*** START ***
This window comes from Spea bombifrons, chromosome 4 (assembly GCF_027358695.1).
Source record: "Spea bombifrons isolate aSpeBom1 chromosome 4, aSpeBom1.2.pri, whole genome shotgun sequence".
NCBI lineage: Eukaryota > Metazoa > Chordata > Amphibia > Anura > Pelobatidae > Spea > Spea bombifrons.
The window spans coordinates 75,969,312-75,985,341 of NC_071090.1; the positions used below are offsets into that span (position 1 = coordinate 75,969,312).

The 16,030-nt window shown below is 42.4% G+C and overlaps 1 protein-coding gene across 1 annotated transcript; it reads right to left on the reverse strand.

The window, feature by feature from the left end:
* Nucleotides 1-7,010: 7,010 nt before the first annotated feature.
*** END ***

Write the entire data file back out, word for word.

This window comes from Spea bombifrons, chromosome 4 (assembly GCF_027358695.1).
Source record: "Spea bombifrons isolate aSpeBom1 chromosome 4, aSpeBom1.2.pri, whole genome shotgun sequence".
NCBI lineage: Eukaryota > Metazoa > Chordata > Amphibia > Anura > Pelobatidae > Spea > Spea bombifrons.
The window spans coordinates 75,969,312-75,985,341 of NC_071090.1; the positions used below are offsets into that span (position 1 = coordinate 75,969,312).

The 16,030-nt window shown below is 42.4% G+C and overlaps 1 protein-coding gene across 1 annotated transcript; it reads right to left on the reverse strand.

The window, feature by feature from the left end:
* Nucleotides 1-7,010: 7,010 nt before the first annotated feature.